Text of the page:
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The skyscraper looming over the world

A novel about the construction of the Empire State Building

By Adam Dunn
Special to CNN

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NEW YORK (CNN) -- "The World Trade Center was built to withstand winds of 250 mph. That's basically a Category 5 hurricane," says the author of "Empire Rising" over the phone from Los Angeles, California. "The Empire State Building was built to withstand winds of 1,250 mph. Do the math."

The speaker is Thomas Kelly ("Payback," "The Rackets"), whose epic third novel teems with immigrants, corrupt politicians, and ascendant gangsters all swirling around the rising, stolid colossus of the Empire State Building -- the skyscraper that was the world's tallest for more than 40 years.

But little by little, from seedy workingmen's bars in the South Bronx to houseboats on the Brooklyn waterfront, "Empire Rising" (Farrar, Straus & Giroux) encompasses more than a building, and more than its builders.

"Empire Rising" is set in New York City in 1930 against the darkening background of the early Depression. It's a year since the stock market crash and fortunes are going south, yet this skyscraper rises at the corner of Fifth Avenue and 34th Street.

The book seeks to depict all levels of a mixed nation undergoing a painful (and, at times, bloody) adolescence. Prohibition has led to the rise of American organized crime, and Tammany will yield to the tommy gun in this struggle (indeed, Kelly offers an eerily plausible scenario for the yet-unsolved disappearance of Judge Crater), while the Irish will be supplanted in the underworld hierarchy by the Italians.

It was a time of torch passing, according to the author.

"Around 1920 politicians were telling the gangsters what to do. Prohibition [established in 1919] had created this enormous wealth and power, and put it in the hands of guys who were basically streetcorner thugs. By 1930 it's a whole different story. ... I think by 1930 a lot of the Irish had gone legitimate already, they'd made their money and got out."

Out of an immigrant's story

The novel at first seems like the tale of one Michael Briody, an immigrant Irish ironworker on a gang erecting the building's steel skeleton. Briody also happens to run guns for the Irish Republican Army in his spare time.

As with just about everything else in this ambitious book, Briody is only half fictitious.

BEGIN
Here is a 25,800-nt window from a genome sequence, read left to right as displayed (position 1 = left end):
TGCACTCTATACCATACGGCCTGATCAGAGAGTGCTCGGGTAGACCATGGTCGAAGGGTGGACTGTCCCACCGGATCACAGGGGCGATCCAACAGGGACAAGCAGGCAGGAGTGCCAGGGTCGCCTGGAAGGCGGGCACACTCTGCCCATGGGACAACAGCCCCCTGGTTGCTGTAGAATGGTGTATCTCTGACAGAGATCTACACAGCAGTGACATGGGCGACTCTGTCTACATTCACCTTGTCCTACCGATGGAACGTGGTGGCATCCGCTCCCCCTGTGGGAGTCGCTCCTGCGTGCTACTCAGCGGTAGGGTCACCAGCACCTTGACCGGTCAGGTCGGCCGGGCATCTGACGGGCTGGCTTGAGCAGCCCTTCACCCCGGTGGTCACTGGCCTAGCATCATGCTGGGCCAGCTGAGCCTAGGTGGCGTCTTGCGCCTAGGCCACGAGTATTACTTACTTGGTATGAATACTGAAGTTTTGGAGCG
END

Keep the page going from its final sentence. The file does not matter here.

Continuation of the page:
Kelly
Thomas Kelly

"He's based on my great-uncle Michael Briody, whose grave I just visited last week in the Bronx," says the author, a second-generation Irish-American. "He was always the subject of whispers in the family -- no one really knew what happened [to him]. I had one picture of him, and over the years I'd wonder what happened. I'd heard he worked on the Empire State Building, and the rest of the book grew out of that."

Briody is a grunt in all ways, grudgingly serving a beleagured IRA regrouping after civil war in Ireland.

"The losing side of that war was the IRA. A lot of those people (men and women), if they weren't outright forced out of Ireland, were certainly made to feel unwelcome. So you had a huge migration of the so-called 'Republican Irish,' and my family was part of that," Kelly says.

All this story -- the immigrant experience, the political maneuvering (one of the lead figures in the Empire State Building's construction was the former New York governor and presidential candidate Al Smith), the lurking gangsters -- is almost too big to tackle in one book, let alone a novel, and Kelly seems to sense this.

Building the American Experiment

So the erection of the Empire State Building is, in Kelly's book, a sort of prism through which the reader may view the sweeping changes occurring at the time.

From Franklin D. Roosevelt in the governor's mansion to the newly arrived unskilled laborers from Italy walking girders hundreds of feet in the air, the rising superstructure of the Empire State Building becomes a metaphor for the growing size and complexity of the American Experiment, and construction becomes synonymous with corruption.

"You have to understand, a lot of people have misconceptions about corruption," explains Kelly, himself a former construction worker. "It's easier for you, if you're putting guns to people's heads, to put a gun to the head of one contractor, as opposed to 5,000 bricklayers. So if you get the contractors to play ball, there's literally myriad schemes that go on.

"Does it go on to the extent that it did? No," he adds. "Does it still go on? Absolutely."

Kelly's knowledge of chicanery within modern construction firms and unions is readily apparent in "Empire Rising," with its shadowy bars and union meetings where cash is exchanged and fates are decided.

Of course, things have changed, right? With organized crime in decline, and all the bureaucratic hoops builders have to jump through, it has to be a much cleaner industry than it was when the Empire State Building was going up.

Kelly agrees -- to a point.

"To assume it doesn't happen is just silly," he says. "There's a lot of money to be made, and a lot of people angling for their slice of the pie, and some of them are less scrupulous than others."


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